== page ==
Getting Around Chicago Public Transportation
In general, Chicago is easy to navigate even though its’ sheer size can be overwhelming. Most streets run on a sensible grid system, however there are the occasional diagonal streets to mix things up. Chicago has an extensive public transportation system that can take you anywhere in the city and to the surrounding suburbs. The elevated train system (the El) is a color-coded set of trains that run in all directions from the Loop. Be sure to check train schedules online or at the stations, as many services do not run 24 hours a day. Buses are also found on most major streets and avenues, with stops marked by blue and white signs. Due to recent budget cuts, many services have been cut back, so be sure to check bus schedules.
Fare cards can be purchased at vending machines at ‘L’ stations or online at http://faremedia.chicago-card.com/
. A one-way fare for the train is $2.25 and $2.00 for a one-way bus fare. It is $0.25 to transfer. Bus drivers do not give change, be prepared with the exact amount.
Chicago is definitely a walking city, especially the downtown area. Even in harsh weather conditions, Chicagoans are prepared to walk to their destination, or at least to the nearest method of public transportation. This can be a great way to see the city, but may be hard for those new to the city. The key is to have a grasp of the CTA system and always keep oriented with the Lake, which is to the East. Chicago is deceivingly large, so be aware of the distance between destinations in order to make the best transportation choice.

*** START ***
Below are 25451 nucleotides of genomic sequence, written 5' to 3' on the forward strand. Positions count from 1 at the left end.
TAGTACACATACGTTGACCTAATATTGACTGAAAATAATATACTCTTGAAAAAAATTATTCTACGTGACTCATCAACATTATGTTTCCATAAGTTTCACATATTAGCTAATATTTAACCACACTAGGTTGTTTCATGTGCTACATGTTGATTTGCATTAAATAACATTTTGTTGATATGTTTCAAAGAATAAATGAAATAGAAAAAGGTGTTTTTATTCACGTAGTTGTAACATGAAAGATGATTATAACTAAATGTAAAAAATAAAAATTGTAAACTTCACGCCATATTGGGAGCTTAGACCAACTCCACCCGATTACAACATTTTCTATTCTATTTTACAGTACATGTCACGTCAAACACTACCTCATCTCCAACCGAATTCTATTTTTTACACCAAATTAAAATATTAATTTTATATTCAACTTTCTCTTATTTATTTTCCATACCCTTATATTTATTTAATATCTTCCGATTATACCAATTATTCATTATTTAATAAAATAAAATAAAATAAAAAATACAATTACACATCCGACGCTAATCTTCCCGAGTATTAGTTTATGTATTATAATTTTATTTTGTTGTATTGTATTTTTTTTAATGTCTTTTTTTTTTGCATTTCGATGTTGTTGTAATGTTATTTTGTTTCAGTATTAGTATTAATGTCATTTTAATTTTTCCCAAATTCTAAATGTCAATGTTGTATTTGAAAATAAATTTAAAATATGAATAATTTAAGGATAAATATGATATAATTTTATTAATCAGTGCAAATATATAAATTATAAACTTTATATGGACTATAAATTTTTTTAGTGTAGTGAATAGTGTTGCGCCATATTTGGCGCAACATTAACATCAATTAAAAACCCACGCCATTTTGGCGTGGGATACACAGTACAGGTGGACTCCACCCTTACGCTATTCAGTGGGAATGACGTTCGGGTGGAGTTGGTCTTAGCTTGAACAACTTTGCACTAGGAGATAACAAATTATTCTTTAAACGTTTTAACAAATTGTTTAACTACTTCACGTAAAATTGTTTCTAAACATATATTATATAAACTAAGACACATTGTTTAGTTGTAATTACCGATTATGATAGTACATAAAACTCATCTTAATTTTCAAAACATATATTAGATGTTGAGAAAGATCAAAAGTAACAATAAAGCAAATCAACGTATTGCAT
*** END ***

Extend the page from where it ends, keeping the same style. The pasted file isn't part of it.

Like any city, cabs are plenty, but try to avoid them in high traffic areas or during rush hours, as they can be expensive. You can easily hail one at any major thoroughfare, and are highly recommended at late night hours when public transportation is not as safe.
Biking in Chicago is a great option, especially along the waterfront in the summer time. There are many bike routes that will take you along Chicago must-sees, which can be found at www.cityofchicago.org/. You can also find bike rental locations and bike shops at the City of Chicago website. Bikes can be taken on trains and buses easily. Find detailed information about how to do so at www.transitchicago.com/.
Using a personal or rental car in Chicago can be helpful if traveling far distances. However, congestion on Chicago highways from rush hour and construction can be intense. Avoid the downtown areas during rush hour times, if possible. When parking in the neighborhoods check the permit regulations. Most neighborhood streets are permit parking only between 6pm and 6am, so you will want to find metered parking or a parking garage for overnight stays. In the last year, all Chicago meters have become privatized, raising the cost of metered parking significantly. Be prepared for high rates when parking on the street in the Loop.